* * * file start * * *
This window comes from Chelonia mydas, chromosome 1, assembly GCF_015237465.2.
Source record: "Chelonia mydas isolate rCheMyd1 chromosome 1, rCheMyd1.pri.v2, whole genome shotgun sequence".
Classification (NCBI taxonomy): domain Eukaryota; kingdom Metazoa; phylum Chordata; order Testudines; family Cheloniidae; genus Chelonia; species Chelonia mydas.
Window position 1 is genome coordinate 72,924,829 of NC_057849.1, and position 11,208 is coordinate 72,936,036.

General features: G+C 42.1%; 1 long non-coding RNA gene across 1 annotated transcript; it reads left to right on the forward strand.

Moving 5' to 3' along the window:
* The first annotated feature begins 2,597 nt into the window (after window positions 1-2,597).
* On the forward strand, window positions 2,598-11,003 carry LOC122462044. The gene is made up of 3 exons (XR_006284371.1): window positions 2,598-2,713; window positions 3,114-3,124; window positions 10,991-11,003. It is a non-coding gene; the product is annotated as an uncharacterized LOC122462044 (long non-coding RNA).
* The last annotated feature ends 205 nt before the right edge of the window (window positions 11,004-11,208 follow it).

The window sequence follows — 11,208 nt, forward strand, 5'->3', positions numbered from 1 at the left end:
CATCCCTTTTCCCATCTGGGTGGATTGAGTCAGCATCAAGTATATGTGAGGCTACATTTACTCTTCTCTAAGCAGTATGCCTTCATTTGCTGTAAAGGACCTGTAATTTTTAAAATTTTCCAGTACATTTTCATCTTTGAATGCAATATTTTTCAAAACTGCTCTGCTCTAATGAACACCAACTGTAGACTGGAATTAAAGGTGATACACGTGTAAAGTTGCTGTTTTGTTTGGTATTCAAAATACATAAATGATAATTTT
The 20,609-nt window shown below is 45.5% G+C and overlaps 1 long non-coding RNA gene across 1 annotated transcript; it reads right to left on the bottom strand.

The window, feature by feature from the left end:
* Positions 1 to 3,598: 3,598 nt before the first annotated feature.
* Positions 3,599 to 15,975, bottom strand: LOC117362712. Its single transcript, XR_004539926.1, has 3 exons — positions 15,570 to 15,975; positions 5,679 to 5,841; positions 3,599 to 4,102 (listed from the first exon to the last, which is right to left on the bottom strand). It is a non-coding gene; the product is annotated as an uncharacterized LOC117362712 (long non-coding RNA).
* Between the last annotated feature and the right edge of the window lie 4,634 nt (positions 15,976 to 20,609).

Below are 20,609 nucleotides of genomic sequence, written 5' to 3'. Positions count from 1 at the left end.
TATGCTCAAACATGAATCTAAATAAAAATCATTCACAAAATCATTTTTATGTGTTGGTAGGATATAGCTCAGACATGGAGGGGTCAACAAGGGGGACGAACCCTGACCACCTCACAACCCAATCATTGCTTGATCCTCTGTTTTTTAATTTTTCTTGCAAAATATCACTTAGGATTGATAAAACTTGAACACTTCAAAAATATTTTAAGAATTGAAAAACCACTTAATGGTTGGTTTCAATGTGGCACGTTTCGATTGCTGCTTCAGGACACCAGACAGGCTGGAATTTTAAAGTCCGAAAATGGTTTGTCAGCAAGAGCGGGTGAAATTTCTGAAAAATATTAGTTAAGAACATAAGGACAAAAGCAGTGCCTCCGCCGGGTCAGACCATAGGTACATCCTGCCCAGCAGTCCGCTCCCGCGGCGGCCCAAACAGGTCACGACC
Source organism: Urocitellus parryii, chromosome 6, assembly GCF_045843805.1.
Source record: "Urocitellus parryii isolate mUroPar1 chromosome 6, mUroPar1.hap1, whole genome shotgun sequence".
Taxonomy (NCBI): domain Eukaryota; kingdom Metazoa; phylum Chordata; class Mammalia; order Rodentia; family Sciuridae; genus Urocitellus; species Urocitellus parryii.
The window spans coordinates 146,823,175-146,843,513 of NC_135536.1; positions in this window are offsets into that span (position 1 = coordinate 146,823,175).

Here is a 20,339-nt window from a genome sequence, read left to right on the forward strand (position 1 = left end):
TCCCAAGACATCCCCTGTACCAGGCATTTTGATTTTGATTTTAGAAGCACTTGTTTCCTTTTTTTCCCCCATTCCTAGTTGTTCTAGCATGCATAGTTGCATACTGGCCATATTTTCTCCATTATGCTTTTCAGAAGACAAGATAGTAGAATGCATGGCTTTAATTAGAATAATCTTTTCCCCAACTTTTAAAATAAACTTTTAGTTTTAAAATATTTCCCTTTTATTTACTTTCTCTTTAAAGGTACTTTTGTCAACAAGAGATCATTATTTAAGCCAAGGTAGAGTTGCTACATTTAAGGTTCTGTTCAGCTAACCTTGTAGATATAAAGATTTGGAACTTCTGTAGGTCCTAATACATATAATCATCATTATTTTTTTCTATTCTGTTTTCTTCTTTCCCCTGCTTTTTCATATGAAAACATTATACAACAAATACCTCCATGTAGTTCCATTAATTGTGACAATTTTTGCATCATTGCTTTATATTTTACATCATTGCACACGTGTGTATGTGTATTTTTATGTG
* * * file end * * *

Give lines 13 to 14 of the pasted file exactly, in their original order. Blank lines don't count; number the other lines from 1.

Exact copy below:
The window, feature by feature from the left end:
* Positions 1 to 3,598: 3,598 nt before the first annotated feature.